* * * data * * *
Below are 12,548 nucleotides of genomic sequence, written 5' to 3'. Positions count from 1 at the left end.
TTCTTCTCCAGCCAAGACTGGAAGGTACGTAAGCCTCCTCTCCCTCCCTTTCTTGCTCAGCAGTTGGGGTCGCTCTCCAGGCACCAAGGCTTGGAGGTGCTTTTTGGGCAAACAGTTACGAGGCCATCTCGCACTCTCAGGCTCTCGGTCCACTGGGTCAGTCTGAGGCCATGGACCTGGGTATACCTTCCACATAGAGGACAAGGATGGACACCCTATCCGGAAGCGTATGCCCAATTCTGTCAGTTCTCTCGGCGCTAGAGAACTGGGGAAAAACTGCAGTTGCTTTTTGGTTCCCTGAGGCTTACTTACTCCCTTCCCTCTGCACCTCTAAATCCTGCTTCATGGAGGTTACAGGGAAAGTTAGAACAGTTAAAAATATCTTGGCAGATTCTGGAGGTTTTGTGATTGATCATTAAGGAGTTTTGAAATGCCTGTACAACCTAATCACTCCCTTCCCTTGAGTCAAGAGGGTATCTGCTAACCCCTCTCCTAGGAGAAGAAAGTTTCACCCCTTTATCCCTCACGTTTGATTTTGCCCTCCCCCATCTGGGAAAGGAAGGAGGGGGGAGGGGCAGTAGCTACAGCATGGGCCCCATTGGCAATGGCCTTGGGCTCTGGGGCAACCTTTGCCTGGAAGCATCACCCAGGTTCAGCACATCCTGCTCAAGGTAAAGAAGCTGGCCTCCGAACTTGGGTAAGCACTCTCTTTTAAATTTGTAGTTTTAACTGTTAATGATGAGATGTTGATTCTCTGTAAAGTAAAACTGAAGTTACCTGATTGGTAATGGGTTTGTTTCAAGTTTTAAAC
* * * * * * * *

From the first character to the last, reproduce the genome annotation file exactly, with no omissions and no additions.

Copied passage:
Below are 12,548 nucleotides of genomic sequence, written 5' to 3'. Positions count from 1 at the left end.
TTCTTCTCCAGCCAAGACTGGAAGGTACGTAAGCCTCCTCTCCCTCCCTTTCTTGCTCAGCAGTTGGGGTCGCTCTCCAGGCACCAAGGCTTGGAGGTGCTTTTTGGGCAAACAGTTACGAGGCCATCTCGCACTCTCAGGCTCTCGGTCCACTGGGTCAGTCTGAGGCCATGGACCTGGGTATACCTTCCACATAGAGGACAAGGATGGACACCCTATCCGGAAGCGTATGCCCAATTCTGTCAGTTCTCTCGGCGCTAGAGAACTGGGGAAAAACTGCAGTTGCTTTTTGGTTCCCTGAGGCTTACTTACTCCCTTCCCTCTGCACCTCTAAATCCTGCTTCATGGAGGTTACAGGGAAAGTTAGAACAGTTAAAAATATCTTGGCAGATTCTGGAGGTTTTGTGATTGATCATTAAGGAGTTTTGAAATGCCTGTACAACCTAATCACTCCCTTCCCTTGAGTCAAGAGGGTATCTGCTAACCCCTCTCCTAGGAGAAGAAAGTTTCACCCCTTTATCCCTCACGTTTGATTTTGCCCTCCCCCATCTGGGAAAGGAAGGAGGGGGGAGGGGCAGTAGCTACAGCATGGGCCCCATTGGCAATGGCCTTGGGCTCTGGGGCAACCTTTGCCTGGAAGCATCACCCAGGTTCAGCACATCCTGCTCAAGGTAAAGAAGCTGGCCTCCGAACTTGGGTAAGCACTCTCTTTTAAATTTGTAGTTTTAACTGTTAATGATGAGATGTTGATTCTCTGTAAAGTAAAACTGAAGTTACCTGATTGGTAATGGGTTTGTTTCAAGTTTTAAAC